Friday, March 03, 2006

Is everything doubtful?

John W. Loftus said:

“Hmmmm. You need a basic philosophy class. There is nothing which we humans believe that isn't subjet to some intellectual doubt.”

Hmmmm. A really nice self-refuting statement. You need a basic philosophy class.

i) His statement assumes that I exist; that there’s such a thing as philosophy, as well as places where I can go to take a course in philosophy.

Loftus doesn’t doubt that I exist. He doesn’t doubt that there is such a thing as philosophy. He doesn’t doubt that there are places where I can take Philosophy 101.

Hence, his statement is only true if you don’t apply his statement to the statement itself.

ii) Everything is not doubtful. We only judge something to be doubtful in relation to something we do not doubt. We only find something to be doubtful because it conflicts with something we don’t find to be doubtful.

If everything were dubious, there’d be no benchmark of dubiety.

Necessary truth-conditions are not subject to uncertainty.

iii) Much of what philosophy does is to indulge in hypotheticals and thought-experiments.

But the ability to pose an artificial scenario is not the same as doubting what we believe or know to be true.


  1. My head is spinning, but I agree with you Steve.

  2. The Duhbunking gang never cease to amaze me. I offered an honest critique of Loftus article called "The Bible Debunks itself" and the only thing he could think to say was something like this:

    Are you an intelligent person? Do you understand what I wrote?

    He later removed that comment and put something a little more diplomatic in its place. The point is these guys will never admit that there epistemology is fatally flawed. I really feel sorry for them. They can't seem to come up with a cogent argument.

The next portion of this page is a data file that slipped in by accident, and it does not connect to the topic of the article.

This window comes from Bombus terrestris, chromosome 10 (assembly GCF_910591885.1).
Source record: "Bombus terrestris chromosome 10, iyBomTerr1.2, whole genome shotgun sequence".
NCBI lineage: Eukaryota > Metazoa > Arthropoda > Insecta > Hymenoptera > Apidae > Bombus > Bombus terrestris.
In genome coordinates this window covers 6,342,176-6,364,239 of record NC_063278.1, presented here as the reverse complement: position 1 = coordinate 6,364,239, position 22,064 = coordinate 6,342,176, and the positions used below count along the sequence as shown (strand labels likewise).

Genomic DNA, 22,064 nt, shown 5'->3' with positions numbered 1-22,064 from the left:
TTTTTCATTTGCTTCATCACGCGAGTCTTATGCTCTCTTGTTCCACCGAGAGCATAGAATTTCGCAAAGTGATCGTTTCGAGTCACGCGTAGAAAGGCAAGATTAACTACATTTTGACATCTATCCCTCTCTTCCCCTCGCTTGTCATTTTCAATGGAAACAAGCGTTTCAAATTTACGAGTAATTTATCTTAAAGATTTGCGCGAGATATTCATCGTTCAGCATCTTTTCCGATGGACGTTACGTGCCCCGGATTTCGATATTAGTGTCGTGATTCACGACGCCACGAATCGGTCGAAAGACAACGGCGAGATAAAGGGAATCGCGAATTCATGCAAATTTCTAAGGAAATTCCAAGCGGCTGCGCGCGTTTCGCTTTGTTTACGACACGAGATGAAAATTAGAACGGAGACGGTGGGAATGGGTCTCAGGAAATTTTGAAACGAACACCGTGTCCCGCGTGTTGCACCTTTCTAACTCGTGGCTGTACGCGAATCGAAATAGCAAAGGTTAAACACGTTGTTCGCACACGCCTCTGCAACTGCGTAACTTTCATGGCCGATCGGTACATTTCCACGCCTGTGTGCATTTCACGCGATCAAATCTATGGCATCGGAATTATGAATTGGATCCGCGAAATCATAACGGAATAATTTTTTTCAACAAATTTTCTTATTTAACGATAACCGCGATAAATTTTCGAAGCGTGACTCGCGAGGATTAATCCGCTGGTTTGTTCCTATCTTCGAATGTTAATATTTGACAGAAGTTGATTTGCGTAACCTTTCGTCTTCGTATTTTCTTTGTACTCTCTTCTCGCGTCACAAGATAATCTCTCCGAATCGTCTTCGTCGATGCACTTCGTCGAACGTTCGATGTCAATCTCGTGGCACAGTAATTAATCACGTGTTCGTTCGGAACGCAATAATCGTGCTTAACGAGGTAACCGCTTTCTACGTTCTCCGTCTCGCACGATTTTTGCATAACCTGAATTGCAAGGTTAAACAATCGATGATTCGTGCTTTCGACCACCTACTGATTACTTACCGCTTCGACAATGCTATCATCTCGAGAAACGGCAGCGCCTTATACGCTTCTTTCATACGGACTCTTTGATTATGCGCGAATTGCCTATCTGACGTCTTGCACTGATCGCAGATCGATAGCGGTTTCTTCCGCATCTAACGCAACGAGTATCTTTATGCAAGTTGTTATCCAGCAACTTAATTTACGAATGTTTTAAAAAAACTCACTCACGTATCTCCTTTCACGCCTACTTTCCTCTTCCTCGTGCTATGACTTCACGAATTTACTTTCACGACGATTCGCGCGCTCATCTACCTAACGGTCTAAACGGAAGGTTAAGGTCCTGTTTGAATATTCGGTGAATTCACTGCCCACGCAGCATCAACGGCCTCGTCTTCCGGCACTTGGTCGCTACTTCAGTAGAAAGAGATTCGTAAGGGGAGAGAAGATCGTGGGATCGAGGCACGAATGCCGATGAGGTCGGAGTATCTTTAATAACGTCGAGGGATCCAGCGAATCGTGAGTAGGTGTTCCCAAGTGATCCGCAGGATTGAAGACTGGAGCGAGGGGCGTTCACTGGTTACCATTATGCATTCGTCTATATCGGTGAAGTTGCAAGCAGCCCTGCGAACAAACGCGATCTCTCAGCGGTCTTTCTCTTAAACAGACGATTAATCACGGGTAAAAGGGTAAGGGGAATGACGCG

3. edit *there should be their

  4. k7, I'm not sure how your comments relate to the post, but quick answer:

    1) No.

    2) Yes--there *can* be one, but whether there is or whether it is right is a different question.

    3) This one's a little tricky due to the structure of the question. "Does not the prescence...not force a Christian..." But there's nothing about the vastness of the universe that would alter anything regarding the life on Earth. It doesn't change the "uniqueness" of Earth unless they are exact duplicates of Earth.

    4) Possibly--the real question is: if life created in the image of God elsewhere exists, is it affected by the sin of Adam? The Bible doesn't answer this question. Therefore, I would assume either it doesn't matter or else other life in the image of God doesn't exist.

    5) I have no idea. I, personally, don't see what difference it would make whether galaxies exist or not regarding Christian doctrine.

  5. Addendum:

    What is the traditional take by Christian apologists on this subject - cosmology vis-a-vis the Word of God and biblical doctrine - (it would have to be a modern take, of course, since galaxies weren't discovered until the 20th century)?

    Can something really be considered "traditional" if it wasn't around until the 20th century?

  6. "You need a basic philosophy class."
    I read that and cringed because I knew you were going to take him to task. Nice response.